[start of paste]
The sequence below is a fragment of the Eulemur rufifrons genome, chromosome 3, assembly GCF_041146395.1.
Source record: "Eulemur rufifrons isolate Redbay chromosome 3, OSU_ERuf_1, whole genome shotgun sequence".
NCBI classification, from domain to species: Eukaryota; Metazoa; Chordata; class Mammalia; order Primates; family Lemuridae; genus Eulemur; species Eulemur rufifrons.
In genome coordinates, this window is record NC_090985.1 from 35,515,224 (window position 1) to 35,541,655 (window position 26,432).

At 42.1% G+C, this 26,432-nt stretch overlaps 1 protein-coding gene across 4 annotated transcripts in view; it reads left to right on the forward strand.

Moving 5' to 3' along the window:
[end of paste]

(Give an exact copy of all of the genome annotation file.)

The sequence below is a fragment of the Eulemur rufifrons genome, chromosome 3, assembly GCF_041146395.1.
Source record: "Eulemur rufifrons isolate Redbay chromosome 3, OSU_ERuf_1, whole genome shotgun sequence".
NCBI classification, from domain to species: Eukaryota; Metazoa; Chordata; class Mammalia; order Primates; family Lemuridae; genus Eulemur; species Eulemur rufifrons.
In genome coordinates, this window is record NC_090985.1 from 35,515,224 (window position 1) to 35,541,655 (window position 26,432).

At 42.1% G+C, this 26,432-nt stretch overlaps 1 protein-coding gene across 4 annotated transcripts in view; it reads left to right on the forward strand.

Moving 5' to 3' along the window: